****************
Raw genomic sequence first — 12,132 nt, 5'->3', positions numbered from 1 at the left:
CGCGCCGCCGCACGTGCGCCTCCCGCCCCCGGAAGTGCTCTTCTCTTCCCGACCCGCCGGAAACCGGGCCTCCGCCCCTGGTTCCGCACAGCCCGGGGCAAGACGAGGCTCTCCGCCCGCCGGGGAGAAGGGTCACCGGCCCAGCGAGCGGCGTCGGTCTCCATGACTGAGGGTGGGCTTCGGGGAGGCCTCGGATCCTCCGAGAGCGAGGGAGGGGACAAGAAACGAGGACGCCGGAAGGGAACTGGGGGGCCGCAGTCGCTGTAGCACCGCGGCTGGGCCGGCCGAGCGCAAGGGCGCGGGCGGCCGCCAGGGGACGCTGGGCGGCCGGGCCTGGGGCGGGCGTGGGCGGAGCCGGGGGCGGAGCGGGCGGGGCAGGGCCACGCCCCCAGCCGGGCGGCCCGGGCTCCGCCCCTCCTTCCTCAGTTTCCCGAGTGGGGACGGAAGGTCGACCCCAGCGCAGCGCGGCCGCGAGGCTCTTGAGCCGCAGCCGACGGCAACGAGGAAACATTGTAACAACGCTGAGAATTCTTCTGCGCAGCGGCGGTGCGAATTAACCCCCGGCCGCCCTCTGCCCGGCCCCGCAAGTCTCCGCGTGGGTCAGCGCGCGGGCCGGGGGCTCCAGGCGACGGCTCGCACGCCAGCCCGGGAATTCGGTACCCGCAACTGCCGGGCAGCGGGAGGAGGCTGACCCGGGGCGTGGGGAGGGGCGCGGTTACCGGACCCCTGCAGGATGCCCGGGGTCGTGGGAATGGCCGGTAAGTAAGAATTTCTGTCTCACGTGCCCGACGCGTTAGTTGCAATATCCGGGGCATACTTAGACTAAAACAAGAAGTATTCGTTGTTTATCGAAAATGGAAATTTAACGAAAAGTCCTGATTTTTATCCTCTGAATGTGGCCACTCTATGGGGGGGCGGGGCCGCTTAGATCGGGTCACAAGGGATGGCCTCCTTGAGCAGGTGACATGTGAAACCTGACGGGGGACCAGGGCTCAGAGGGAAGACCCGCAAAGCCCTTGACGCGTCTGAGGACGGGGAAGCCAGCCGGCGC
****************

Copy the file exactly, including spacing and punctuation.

Raw genomic sequence first — 12,132 nt, 5'->3', positions numbered from 1 at the left:
CGCGCCGCCGCACGTGCGCCTCCCGCCCCCGGAAGTGCTCTTCTCTTCCCGACCCGCCGGAAACCGGGCCTCCGCCCCTGGTTCCGCACAGCCCGGGGCAAGACGAGGCTCTCCGCCCGCCGGGGAGAAGGGTCACCGGCCCAGCGAGCGGCGTCGGTCTCCATGACTGAGGGTGGGCTTCGGGGAGGCCTCGGATCCTCCGAGAGCGAGGGAGGGGACAAGAAACGAGGACGCCGGAAGGGAACTGGGGGGCCGCAGTCGCTGTAGCACCGCGGCTGGGCCGGCCGAGCGCAAGGGCGCGGGCGGCCGCCAGGGGACGCTGGGCGGCCGGGCCTGGGGCGGGCGTGGGCGGAGCCGGGGGCGGAGCGGGCGGGGCAGGGCCACGCCCCCAGCCGGGCGGCCCGGGCTCCGCCCCTCCTTCCTCAGTTTCCCGAGTGGGGACGGAAGGTCGACCCCAGCGCAGCGCGGCCGCGAGGCTCTTGAGCCGCAGCCGACGGCAACGAGGAAACATTGTAACAACGCTGAGAATTCTTCTGCGCAGCGGCGGTGCGAATTAACCCCCGGCCGCCCTCTGCCCGGCCCCGCAAGTCTCCGCGTGGGTCAGCGCGCGGGCCGGGGGCTCCAGGCGACGGCTCGCACGCCAGCCCGGGAATTCGGTACCCGCAACTGCCGGGCAGCGGGAGGAGGCTGACCCGGGGCGTGGGGAGGGGCGCGGTTACCGGACCCCTGCAGGATGCCCGGGGTCGTGGGAATGGCCGGTAAGTAAGAATTTCTGTCTCACGTGCCCGACGCGTTAGTTGCAATATCCGGGGCATACTTAGACTAAAACAAGAAGTATTCGTTGTTTATCGAAAATGGAAATTTAACGAAAAGTCCTGATTTTTATCCTCTGAATGTGGCCACTCTATGGGGGGGCGGGGCCGCTTAGATCGGGTCACAAGGGATGGCCTCCTTGAGCAGGTGACATGTGAAACCTGACGGGGGACCAGGGCTCAGAGGGAAGACCCGCAAAGCCCTTGACGCGTCTGAGGACGGGGAAGCCAGCCGGCGC